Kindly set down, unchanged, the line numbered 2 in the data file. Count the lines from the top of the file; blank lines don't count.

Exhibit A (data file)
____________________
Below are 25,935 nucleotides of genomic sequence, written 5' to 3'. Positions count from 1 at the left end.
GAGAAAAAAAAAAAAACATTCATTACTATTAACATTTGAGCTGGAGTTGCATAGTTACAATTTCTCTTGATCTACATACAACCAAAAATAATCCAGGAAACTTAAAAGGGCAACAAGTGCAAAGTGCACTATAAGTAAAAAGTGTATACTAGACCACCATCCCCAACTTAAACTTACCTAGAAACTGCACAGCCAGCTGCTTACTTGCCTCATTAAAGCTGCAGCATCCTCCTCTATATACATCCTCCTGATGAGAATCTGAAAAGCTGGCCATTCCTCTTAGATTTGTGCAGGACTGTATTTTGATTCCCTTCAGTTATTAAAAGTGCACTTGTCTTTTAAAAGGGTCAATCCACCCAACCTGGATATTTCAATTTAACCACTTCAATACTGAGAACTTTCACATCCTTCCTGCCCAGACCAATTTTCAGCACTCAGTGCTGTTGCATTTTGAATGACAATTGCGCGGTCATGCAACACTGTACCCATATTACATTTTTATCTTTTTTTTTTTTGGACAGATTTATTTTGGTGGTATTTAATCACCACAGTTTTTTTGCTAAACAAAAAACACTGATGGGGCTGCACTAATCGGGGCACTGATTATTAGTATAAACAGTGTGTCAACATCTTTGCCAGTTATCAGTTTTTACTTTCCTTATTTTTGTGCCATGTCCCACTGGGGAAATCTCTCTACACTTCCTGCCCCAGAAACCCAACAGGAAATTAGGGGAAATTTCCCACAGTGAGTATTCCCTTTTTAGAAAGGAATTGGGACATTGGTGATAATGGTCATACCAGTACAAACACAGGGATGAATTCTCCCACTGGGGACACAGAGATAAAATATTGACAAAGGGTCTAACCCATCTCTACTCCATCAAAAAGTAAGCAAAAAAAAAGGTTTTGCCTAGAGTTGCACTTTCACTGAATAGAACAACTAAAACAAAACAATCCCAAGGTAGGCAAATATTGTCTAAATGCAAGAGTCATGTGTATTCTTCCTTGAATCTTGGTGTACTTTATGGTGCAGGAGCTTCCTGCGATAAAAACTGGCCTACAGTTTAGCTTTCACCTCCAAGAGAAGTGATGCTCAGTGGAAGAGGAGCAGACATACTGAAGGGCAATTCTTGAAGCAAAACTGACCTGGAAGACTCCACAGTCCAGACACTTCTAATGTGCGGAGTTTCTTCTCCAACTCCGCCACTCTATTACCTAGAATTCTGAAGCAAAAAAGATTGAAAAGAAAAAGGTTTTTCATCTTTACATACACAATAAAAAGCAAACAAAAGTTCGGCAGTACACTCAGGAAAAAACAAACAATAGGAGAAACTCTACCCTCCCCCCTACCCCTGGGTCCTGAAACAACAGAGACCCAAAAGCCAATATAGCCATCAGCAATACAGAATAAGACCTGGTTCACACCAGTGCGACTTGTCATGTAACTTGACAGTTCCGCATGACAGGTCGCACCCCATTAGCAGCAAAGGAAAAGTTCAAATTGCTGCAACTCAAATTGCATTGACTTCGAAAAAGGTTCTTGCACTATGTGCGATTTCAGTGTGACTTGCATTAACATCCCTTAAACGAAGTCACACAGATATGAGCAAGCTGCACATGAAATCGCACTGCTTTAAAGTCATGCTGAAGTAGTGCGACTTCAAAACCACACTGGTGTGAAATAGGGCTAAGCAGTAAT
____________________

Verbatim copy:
GAGAAAAAAAAAAAAACATTCATTACTATTAACATTTGAGCTGGAGTTGCATAGTTACAATTTCTCTTGATCTACATACAACCAAAAATAATCCAGGAAACTTAAAAGGGCAACAAGTGCAAAGTGCACTATAAGTAAAAAGTGTATACTAGACCACCATCCCCAACTTAAACTTACCTAGAAACTGCACAGCCAGCTGCTTACTTGCCTCATTAAAGCTGCAGCATCCTCCTCTATATACATCCTCCTGATGAGAATCTGAAAAGCTGGCCATTCCTCTTAGATTTGTGCAGGACTGTATTTTGATTCCCTTCAGTTATTAAAAGTGCACTTGTCTTTTAAAAGGGTCAATCCACCCAACCTGGATATTTCAATTTAACCACTTCAATACTGAGAACTTTCACATCCTTCCTGCCCAGACCAATTTTCAGCACTCAGTGCTGTTGCATTTTGAATGACAATTGCGCGGTCATGCAACACTGTACCCATATTACATTTTTATCTTTTTTTTTTTTGGACAGATTTATTTTGGTGGTATTTAATCACCACAGTTTTTTTGCTAAACAAAAAACACTGATGGGGCTGCACTAATCGGGGCACTGATTATTAGTATAAACAGTGTGTCAACATCTTTGCCAGTTATCAGTTTTTACTTTCCTTATTTTTGTGCCATGTCCCACTGGGGAAATCTCTCTACACTTCCTGCCCCAGAAACCCAACAGGAAATTAGGGGAAATTTCCCACAGTGAGTATTCCCTTTTTAGAAAGGAATTGGGACATTGGTGATAATGGTCATACCAGTACAAACACAGGGATGAATTCTCCCACTGGGGACACAGAGATAAAATATTGACAAAGGGTCTAACCCATCTCTACTCCATCAAAAAGTAAGCAAAAAAAAAGGTTTTGCCTAGAGTTGCACTTTCACTGAATAGAACAACTAAAACAAAACAATCCCAAGGTAGGCAAATATTGTCTAAATGCAAGAGTCATGTGTATTCTTCCTTGAATCTTGGTGTACTTTATGGTGCAGGAGCTTCCTGCGATAAAAACTGGCCTACAGTTTAGCTTTCACCTCCAAGAGAAGTGATGCTCAGTGGAAGAGGAGCAGACATACTGAAGGGCAATTCTTGAAGCAAAACTGACCTGGAAGACTCCACAGTCCAGACACTTCTAATGTGCGGAGTTTCTTCTCCAACTCCGCCACTCTATTACCTAGAATTCTGAAGCAAAAAAGATTGAAAAGAAAAAGGTTTTTCATCTTTACATACACAATAAAAAGCAAACAAAAGTTCGGCAGTACACTCAGGAAAAAACAAACAATAGGAGAAACTCTACCCTCCCCCCTACCCCTGGGTCCTGAAACAACAGAGACCCAAAAGCCAATATAGCCATCAGCAATACAGAATAAGACCTGGTTCACACCAGTGCGACTTGTCATGTAACTTGACAGTTCCGCATGACAGGTCGCACCCCATTAGCAGCAAAGGAAAAGTTCAAATTGCTGCAACTCAAATTGCATTGACTTCGAAAAAGGTTCTTGCACTATGTGCGATTTCAGTGTGACTTGCATTAACATCCCTTAAACGAAGTCACACAGATATGAGCAAGCTGCACATGAAATCGCACTGCTTTAAAGTCATGCTGAAGTAGTGCGACTTCAAAACCACACTGGTGTGAAATAGGGCTAAGCAGTAAT